Review by Barry Plaxen
SHANDELEE, NY (August 17, 2014) – If you don’t know what the above headline means – think “youth” and then change the title to Argerich, Bachauer and Kraus, and if you know what THAT means, you get a sense of what transpired at two Young Artists concerts for the 21st Anniversary Season of the Shandelee Music Festival.
Founded in 1993, one aspect of the Shandelee Music Festival’s philosophies and goals is to provide for the further development and nurturing of an individual’s creativity and passion for music by providing students with the opportunity to perform and develop mastery of their instrument.
“Student” to Shandelee means young artists who are professionals, who have not only entered and won prizes in many piano competitions, but have also given solo recitals and performed with orchestras both here and abroad. Attending a concert that features Shandelee Young Artists is, in most ways, no different than attending a concert featuring adult performers.
The three pianists I heard this year have careers so promising that it would not be surprising if they eventually become as well loved as pianists of the ilk of Martha Argerich, Gina Bachauer and Lili Kraus, or the very expressive European-known Maria-João Pires.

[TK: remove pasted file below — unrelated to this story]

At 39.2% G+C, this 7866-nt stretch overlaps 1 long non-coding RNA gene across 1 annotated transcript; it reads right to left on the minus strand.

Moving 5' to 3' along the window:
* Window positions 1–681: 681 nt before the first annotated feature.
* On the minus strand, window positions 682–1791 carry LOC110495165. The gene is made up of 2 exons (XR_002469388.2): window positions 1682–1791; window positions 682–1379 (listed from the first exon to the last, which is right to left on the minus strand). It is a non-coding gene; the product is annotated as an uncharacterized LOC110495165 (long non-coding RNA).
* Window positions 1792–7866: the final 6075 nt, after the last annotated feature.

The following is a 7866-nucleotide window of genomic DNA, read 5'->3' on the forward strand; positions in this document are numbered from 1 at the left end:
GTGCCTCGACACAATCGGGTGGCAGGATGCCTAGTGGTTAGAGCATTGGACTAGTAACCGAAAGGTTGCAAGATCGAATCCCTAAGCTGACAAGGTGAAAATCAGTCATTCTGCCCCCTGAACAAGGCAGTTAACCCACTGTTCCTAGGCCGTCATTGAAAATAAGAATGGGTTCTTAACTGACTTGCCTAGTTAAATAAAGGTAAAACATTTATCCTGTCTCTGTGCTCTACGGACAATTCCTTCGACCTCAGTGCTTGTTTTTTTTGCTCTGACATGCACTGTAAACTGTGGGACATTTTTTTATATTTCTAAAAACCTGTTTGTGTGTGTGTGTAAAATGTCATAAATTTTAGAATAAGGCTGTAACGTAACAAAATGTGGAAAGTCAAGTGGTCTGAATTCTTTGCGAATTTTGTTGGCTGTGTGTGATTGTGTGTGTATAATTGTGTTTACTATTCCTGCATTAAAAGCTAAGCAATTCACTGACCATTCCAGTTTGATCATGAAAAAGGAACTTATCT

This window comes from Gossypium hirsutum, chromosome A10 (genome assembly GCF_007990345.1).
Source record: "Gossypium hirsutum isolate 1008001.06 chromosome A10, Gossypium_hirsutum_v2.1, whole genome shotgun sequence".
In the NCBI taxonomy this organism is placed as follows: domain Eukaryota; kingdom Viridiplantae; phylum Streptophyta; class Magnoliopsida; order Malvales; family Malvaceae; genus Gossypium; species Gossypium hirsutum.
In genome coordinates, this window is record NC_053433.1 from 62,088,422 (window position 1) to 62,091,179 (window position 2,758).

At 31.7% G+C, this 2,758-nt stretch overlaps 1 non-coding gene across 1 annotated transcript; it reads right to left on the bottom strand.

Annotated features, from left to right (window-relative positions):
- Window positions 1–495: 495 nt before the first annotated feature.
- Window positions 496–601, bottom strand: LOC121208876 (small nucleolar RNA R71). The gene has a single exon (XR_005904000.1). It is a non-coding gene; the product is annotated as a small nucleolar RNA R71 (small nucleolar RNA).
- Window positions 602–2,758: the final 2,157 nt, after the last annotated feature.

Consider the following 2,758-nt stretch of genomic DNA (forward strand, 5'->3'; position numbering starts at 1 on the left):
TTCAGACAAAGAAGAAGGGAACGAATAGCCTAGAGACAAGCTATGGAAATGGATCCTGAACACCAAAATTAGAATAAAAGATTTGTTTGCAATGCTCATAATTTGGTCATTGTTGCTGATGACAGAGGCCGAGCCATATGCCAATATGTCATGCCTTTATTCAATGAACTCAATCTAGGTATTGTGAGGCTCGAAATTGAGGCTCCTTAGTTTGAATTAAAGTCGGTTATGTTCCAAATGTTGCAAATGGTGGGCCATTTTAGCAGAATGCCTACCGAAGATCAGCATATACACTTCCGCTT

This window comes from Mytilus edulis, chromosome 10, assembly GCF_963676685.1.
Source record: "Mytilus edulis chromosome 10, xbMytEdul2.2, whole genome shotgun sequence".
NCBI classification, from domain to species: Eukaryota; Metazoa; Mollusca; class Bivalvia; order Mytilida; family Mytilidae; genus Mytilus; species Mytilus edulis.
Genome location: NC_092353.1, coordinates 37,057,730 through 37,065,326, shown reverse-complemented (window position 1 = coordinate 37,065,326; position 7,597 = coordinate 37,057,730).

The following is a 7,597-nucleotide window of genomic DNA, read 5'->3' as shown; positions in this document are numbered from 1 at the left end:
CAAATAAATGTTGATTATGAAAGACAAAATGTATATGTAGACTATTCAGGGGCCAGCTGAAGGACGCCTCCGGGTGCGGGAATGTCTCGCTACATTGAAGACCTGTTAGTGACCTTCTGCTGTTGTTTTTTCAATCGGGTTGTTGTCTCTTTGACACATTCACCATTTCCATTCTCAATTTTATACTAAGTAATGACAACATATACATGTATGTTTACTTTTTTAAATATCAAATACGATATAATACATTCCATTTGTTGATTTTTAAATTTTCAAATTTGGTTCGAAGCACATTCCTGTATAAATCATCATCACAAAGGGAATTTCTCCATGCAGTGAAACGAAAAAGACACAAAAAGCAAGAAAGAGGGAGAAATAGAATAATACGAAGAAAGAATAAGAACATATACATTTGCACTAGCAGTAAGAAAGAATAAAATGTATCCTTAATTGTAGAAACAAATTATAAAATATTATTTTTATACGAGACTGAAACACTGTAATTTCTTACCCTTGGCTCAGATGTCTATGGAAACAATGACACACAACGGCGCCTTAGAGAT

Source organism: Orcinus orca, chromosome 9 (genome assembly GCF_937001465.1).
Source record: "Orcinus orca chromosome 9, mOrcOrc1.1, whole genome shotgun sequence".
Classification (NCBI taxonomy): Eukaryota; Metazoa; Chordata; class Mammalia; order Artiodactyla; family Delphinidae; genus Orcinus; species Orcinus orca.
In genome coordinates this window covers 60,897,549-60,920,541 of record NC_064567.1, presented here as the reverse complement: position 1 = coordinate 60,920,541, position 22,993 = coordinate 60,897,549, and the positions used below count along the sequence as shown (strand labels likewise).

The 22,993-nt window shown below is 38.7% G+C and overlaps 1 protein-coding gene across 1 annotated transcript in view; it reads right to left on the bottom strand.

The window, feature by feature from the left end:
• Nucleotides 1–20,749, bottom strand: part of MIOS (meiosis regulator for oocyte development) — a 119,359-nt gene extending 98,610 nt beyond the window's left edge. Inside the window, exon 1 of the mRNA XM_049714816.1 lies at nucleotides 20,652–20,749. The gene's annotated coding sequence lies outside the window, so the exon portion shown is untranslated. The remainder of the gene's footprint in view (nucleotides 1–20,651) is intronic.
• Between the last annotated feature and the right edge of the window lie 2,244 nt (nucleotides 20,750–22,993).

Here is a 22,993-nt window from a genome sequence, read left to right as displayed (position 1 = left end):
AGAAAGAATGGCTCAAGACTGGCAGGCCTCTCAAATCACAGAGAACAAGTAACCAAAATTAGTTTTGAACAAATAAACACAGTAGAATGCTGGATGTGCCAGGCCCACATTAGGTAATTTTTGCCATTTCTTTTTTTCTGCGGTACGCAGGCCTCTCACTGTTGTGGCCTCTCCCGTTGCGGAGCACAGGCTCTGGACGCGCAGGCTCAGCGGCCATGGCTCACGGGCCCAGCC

The August 9, 2014 concert afforded me the pleasure of listening to and watching Claudia Hu for the fourth time. Previously, I heard the 15 year old perform in “group” concerts, so it was a pleasure to see her do more than 10 or 15 minutes, as she shared the evening’s program with 14 year old Helen Shen.
I have heard Hu (photo left) perform Haydn and Beethoven in the past. This time she played a lovely and colorful Mozart sonata (K.570) which I was pleased to notice, before I even read the liner notes, contained “colorful unexpected themes”. Schumann’s “Arabeske” and four works by Chopin followed. I also noticed before reading the notes, thanks to Ms. Hu’s rendering of it (and of the entire work), that Chopin’s “Nocturne in c# minor, Op. posthumous” contained a powerfully “soft sad introduction”. And at certain points, when called for, her fingers flew like gossamer over the keys.